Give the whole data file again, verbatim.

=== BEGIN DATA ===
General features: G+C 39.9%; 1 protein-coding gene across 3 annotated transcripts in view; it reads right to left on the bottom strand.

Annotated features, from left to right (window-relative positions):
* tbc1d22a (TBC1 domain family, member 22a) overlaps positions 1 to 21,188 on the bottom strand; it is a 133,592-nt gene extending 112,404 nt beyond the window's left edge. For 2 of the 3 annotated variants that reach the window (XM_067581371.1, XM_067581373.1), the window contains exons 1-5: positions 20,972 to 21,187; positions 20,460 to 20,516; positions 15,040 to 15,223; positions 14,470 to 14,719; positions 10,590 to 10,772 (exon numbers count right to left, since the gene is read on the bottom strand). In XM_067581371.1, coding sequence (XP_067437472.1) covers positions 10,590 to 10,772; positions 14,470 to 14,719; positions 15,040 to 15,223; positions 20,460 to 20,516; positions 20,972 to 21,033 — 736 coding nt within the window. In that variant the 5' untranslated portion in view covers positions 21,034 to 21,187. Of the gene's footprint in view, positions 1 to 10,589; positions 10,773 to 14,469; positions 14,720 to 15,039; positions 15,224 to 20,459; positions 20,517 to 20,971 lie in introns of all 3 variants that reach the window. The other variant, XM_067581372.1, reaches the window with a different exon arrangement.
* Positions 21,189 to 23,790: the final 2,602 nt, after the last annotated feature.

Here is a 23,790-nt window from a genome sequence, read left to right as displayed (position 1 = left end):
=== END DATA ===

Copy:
General features: G+C 39.9%; 1 protein-coding gene across 3 annotated transcripts in view; it reads right to left on the bottom strand.

Annotated features, from left to right (window-relative positions):
* tbc1d22a (TBC1 domain family, member 22a) overlaps positions 1 to 21,188 on the bottom strand; it is a 133,592-nt gene extending 112,404 nt beyond the window's left edge. For 2 of the 3 annotated variants that reach the window (XM_067581371.1, XM_067581373.1), the window contains exons 1-5: positions 20,972 to 21,187; positions 20,460 to 20,516; positions 15,040 to 15,223; positions 14,470 to 14,719; positions 10,590 to 10,772 (exon numbers count right to left, since the gene is read on the bottom strand). In XM_067581371.1, coding sequence (XP_067437472.1) covers positions 10,590 to 10,772; positions 14,470 to 14,719; positions 15,040 to 15,223; positions 20,460 to 20,516; positions 20,972 to 21,033 — 736 coding nt within the window. In that variant the 5' untranslated portion in view covers positions 21,034 to 21,187. Of the gene's footprint in view, positions 1 to 10,589; positions 10,773 to 14,469; positions 14,720 to 15,039; positions 15,224 to 20,459; positions 20,517 to 20,971 lie in introns of all 3 variants that reach the window. The other variant, XM_067581372.1, reaches the window with a different exon arrangement.
* Positions 21,189 to 23,790: the final 2,602 nt, after the last annotated feature.

Here is a 23,790-nt window from a genome sequence, read left to right as displayed (position 1 = left end):